For the Buenos Aires hotel listings, the northern part of this area is referred to as “Retiro” whereas the southern zone is categorised as “Microcentro”.

The Elevage Hotel (Maipu 960) is a 4 star hotel that is very well located close to Puerto Madero, and only 4 blocks from Libertador Avenue, and 100 metres from Florida Street. Many of the hotel rooms have old-style English décor with dark wood panels and furnishings, which gives the hotel some flair. The Powderhounds have stayed here and could recommend this as an upscale hotel at a very good price.

Gran Orly Hotel is another well located hotel in this barrio. Gran Orly is an affordable hotel that is simple yet comfortable. The Powderhounds have stayed here and it does the trick for travellers who want to get out and about to explore.

Recoleta is the most exclusive barrio of Buenos Aires (along with Palermo), and akin to the upscale parts of Paris. The tree-lined streets meander past chic cafes, cosmopolitan boutiques, and art galleries. Much of the Buenos Aires accommodation in this area is 5 star or very luxurious. The famous Recoleta cemetery is situated here, and the neighbourhood is located adjacent to Retiro so it’s still reasonably convenient to walk to many of the other Buenos Aires attractions.

Buenos Aires Grand Hotel is the place to stay if you want to be pampered. This very plush and stylish hotel features facilities such as a pool, fitness centre, and day spa.

Hostel Recoleta provides budget accommodation in this upscale area. You can stay in a dorm room, or there are double/twin rooms, some with private bathroom.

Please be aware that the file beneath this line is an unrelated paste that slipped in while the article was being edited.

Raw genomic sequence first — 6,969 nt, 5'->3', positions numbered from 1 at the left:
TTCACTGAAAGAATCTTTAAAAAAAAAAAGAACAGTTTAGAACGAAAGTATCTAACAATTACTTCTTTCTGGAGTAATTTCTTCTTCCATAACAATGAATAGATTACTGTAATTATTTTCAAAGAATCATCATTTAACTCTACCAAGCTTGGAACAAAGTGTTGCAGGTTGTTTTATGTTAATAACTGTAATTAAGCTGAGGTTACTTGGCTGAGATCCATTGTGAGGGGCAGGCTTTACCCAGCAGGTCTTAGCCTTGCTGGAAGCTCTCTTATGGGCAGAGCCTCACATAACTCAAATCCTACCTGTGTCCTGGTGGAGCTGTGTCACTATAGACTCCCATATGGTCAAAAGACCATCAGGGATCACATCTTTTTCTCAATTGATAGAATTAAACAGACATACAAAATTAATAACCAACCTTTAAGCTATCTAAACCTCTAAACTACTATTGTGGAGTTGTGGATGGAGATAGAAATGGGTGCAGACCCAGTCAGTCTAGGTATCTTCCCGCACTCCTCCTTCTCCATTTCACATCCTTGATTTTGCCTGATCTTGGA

Buenos Aires Attractions

Buenos Aires is the capital of tango so it seems compulsory to either take in a tango class or a tango dinner show to watch the pros at work. You’re also highly likely to get a great feel for Argentinian patriotism.

The Cementerio de la Recoleta (Recoleta Cemetery) is a popular tourist attraction (albeit a little weird and creepy!). The cobble stone laneways of the ritzy cemetery have an abundance of crypts that house the remains of the former rich and famous of Buenos Aires such as Evita.

Most Buenos Aires hotels provide a tourist map so that you can undertake a DIY walking tour. Florida Street is a typical drawcard, not just to appreciate the European architecture, but for the diverse shopping which ranges from market style shops to upscale designer stores in historical arcades. Street performance is common which invariably includes some tango singers and dancers.

The restaurant and café culture is also an important feature of Buenos Aires. Dine at a traditional parrilla, an old-style café on one of the boulevards, or stake out gourmet cuisine at one of the trendy restaurants on the promenade of Puerto Madero. The bustling nightlife is also a highlight of this very interesting metropolis.